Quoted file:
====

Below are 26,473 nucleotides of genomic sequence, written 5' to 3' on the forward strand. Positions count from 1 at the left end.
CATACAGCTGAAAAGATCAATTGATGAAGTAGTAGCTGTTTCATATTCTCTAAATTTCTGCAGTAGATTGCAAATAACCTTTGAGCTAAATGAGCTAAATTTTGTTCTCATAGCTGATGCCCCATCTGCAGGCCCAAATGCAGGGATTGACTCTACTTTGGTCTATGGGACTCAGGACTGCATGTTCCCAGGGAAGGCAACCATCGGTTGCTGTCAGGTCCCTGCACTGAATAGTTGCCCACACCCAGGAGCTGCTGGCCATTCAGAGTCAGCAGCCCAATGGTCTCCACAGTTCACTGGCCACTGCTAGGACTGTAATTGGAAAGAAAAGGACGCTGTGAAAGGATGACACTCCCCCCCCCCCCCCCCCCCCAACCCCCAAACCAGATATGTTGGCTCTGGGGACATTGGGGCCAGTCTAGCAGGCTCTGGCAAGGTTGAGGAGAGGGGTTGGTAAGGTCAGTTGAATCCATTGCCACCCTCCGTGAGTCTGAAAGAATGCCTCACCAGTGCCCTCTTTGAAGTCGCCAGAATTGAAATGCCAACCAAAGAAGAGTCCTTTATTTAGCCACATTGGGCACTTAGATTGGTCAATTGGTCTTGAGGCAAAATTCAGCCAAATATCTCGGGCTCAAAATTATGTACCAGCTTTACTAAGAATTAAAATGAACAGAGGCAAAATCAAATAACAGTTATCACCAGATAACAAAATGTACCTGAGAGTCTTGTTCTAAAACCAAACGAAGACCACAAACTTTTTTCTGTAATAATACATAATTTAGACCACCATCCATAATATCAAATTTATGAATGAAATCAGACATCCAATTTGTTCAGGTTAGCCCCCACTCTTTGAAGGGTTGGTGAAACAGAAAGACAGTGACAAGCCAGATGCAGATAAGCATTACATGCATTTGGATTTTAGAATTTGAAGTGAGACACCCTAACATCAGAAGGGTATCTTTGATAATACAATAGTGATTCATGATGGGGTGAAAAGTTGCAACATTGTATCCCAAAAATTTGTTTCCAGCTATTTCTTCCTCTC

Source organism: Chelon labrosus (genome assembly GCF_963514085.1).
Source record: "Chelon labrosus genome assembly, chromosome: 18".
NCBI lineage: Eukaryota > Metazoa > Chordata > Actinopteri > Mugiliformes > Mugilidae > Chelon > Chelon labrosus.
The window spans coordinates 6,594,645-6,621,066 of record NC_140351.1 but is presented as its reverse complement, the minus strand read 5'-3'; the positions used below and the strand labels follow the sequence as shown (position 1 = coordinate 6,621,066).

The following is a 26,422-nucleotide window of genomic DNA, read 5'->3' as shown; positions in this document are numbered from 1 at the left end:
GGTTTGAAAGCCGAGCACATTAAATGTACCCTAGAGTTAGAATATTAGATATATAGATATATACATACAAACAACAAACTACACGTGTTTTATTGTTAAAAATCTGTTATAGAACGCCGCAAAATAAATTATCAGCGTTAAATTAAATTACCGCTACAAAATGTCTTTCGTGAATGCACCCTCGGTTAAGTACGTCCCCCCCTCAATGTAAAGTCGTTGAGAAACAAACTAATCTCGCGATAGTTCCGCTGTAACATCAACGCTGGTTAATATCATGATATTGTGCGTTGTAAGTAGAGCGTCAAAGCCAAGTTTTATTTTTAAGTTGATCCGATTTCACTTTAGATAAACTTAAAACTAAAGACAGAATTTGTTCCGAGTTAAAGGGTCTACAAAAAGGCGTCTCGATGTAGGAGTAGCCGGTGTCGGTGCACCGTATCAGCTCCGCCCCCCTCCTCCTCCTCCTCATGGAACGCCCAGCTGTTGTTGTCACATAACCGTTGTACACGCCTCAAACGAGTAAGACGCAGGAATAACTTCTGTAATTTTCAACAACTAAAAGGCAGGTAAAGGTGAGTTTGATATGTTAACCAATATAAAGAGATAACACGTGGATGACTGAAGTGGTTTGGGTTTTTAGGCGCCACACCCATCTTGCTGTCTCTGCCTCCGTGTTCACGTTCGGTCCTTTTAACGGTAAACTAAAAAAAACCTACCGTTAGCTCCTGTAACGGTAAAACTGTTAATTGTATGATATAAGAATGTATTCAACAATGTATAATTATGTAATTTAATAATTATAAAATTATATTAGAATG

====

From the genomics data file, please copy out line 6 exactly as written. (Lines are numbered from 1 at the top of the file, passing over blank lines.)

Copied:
The window spans coordinates 6,594,645-6,621,066 of record NC_140351.1 but is presented as its reverse complement, the minus strand read 5'-3'; the positions used below and the strand labels follow the sequence as shown (position 1 = coordinate 6,621,066).